One of the most significant enticements to contributing to a traditional individual retirement arrangement is deducting your contributions. However, not everyone is eligible to claim the deduction. Even if you can't claim the deduction, you can still make a nondeductible contribution that might still be worthwhile depending on your income tax situation.
When You Can't Deduct
According to IRS Publication 590, the IRS disallows a deduction for traditional IRA contributions if you or your spouse participates in an employer-sponsored retirement plan and your annual income is too high. If you're not sure if you're covered, look in Box 13 on your Form W-2: if the "retirement plan" box is checked, you're covered. The income limits vary depending on your filing status. If neither you nor your spouse have employer-sponsored plans, you can always deduct your contributions.
When you make a nondeductible contribution, you don't get to reduce your taxable income for the year of the contribution. However, when you take distributions, you split the distribution into two portions, the portion from the nondeductible contributions and the portion from the rest of the account based on the value of the account. For example, if you've made $30,000 of nondeductible contributions to your IRA and the IRA's value equals $50,000, 60 percent of your distribution is tax-free because 60 percent of the account's value comes from nondeductible contributions.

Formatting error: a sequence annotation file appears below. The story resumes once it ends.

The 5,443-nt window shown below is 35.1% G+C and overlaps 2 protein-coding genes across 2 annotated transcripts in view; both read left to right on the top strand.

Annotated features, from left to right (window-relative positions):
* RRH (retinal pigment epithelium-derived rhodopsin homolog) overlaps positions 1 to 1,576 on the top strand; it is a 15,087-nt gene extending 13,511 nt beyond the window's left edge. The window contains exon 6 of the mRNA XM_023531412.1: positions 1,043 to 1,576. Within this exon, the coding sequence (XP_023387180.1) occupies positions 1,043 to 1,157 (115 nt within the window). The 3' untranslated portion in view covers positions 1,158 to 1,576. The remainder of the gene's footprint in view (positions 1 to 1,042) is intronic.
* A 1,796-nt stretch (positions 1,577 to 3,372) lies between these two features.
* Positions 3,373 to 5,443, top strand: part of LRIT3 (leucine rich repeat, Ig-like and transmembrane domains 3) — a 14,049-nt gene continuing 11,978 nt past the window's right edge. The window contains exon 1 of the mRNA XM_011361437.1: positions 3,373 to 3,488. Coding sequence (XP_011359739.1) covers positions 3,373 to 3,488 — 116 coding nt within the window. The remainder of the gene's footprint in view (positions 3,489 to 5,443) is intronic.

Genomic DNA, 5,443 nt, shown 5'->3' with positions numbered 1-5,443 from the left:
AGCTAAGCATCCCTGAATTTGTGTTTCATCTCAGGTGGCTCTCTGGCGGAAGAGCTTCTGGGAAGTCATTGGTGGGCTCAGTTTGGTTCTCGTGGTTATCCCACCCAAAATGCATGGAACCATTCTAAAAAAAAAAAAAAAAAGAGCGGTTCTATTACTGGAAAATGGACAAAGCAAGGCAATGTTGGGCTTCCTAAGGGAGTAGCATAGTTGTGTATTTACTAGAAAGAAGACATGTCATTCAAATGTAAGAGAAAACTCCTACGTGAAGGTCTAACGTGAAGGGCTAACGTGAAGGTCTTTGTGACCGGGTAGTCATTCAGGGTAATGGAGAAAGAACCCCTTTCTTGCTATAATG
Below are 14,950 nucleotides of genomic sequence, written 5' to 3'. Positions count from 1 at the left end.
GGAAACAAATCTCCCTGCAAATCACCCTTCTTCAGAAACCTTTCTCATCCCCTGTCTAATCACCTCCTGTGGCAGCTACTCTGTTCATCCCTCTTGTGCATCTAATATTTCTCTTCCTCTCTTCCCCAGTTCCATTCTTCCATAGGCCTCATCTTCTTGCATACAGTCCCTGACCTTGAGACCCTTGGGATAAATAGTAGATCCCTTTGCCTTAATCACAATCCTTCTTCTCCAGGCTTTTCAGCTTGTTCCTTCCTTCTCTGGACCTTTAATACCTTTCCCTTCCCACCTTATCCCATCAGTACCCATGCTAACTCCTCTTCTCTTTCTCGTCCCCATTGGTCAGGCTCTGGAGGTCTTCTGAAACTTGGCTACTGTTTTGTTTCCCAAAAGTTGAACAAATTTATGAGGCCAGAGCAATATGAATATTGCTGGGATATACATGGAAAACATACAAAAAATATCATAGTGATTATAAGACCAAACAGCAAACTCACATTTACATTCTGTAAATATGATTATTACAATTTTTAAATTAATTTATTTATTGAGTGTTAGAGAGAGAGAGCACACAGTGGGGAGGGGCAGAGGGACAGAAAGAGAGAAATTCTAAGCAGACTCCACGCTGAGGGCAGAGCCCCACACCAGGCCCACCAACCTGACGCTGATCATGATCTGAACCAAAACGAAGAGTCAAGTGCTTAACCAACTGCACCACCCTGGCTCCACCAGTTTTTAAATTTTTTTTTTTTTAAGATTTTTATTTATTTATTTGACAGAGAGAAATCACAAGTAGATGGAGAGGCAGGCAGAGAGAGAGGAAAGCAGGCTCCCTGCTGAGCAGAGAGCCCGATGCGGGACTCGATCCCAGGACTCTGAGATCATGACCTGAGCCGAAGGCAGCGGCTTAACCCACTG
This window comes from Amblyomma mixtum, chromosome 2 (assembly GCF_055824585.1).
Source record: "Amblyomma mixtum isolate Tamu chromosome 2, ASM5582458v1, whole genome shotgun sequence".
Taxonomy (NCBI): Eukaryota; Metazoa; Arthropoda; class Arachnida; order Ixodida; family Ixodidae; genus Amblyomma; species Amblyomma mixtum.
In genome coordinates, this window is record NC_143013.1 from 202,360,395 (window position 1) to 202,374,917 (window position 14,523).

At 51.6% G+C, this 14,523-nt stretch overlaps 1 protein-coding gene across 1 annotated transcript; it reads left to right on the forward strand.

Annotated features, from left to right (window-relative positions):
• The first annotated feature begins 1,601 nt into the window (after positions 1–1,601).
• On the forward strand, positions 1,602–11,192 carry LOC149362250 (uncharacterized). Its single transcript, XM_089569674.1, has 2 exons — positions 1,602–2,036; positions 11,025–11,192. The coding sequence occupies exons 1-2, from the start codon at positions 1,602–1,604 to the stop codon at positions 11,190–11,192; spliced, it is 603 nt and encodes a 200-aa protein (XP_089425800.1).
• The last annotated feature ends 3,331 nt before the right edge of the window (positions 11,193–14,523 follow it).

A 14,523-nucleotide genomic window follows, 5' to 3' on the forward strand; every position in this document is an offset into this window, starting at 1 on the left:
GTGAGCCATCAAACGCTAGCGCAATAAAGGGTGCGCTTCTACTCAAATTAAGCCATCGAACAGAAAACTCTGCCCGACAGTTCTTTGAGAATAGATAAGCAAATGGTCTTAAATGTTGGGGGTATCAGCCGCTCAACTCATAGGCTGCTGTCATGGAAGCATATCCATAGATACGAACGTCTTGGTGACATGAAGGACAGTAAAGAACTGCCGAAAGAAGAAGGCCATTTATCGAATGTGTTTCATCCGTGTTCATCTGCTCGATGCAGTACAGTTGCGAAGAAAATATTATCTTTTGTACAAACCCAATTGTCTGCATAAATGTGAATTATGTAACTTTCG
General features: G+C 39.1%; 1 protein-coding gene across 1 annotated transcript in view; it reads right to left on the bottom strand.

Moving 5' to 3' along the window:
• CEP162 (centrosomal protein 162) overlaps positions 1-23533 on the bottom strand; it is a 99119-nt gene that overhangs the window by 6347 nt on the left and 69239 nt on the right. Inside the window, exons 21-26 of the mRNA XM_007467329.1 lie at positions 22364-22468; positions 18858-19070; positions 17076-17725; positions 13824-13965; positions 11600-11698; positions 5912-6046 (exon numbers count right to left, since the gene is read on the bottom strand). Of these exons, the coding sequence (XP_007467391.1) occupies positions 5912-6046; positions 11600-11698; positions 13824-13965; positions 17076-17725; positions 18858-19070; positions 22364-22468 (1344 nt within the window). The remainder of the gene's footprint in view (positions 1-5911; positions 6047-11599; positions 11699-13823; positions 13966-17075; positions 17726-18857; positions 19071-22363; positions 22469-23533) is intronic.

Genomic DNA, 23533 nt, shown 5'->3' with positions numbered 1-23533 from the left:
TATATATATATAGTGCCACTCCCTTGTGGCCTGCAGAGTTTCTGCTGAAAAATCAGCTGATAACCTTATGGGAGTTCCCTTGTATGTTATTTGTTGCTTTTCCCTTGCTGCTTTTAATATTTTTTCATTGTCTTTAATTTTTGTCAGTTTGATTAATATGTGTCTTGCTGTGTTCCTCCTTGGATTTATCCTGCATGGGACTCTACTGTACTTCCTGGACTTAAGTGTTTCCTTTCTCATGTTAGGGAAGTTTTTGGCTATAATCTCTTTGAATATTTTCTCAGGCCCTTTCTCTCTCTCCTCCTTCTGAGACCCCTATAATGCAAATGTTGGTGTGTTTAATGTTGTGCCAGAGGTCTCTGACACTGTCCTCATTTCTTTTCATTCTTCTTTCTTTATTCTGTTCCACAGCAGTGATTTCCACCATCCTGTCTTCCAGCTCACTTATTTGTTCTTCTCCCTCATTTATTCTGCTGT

If you make a nondeductible contribution to your traditional IRA, file Form 8606 to report the nondeductible contribution to the IRS. If you fail to file this form, the IRS will treat distributions from the IRA as if you had made a deductible contribution resulting in the money being taxed twice. To avoid the double taxation, you must prove to the IRS that you made a nondeductible contribution and pay a $50 fee for each year you didn't file.
If you qualify, consider making a contribution to a Roth IRA rather than a nondeductible contribution to a traditional IRA. Roth IRA contributions cannot be deducted either, but qualified distributions from Roth IRAs, including earnings, come out tax-free. However, Roth IRAs have income limits that prevent you from contributing if you make too much during the year. If you can't contribute directly to a Roth IRA because of your income, you may be able to make a nondeductible contribution to a traditional IRA and then immediately convert it to a Roth IRA.
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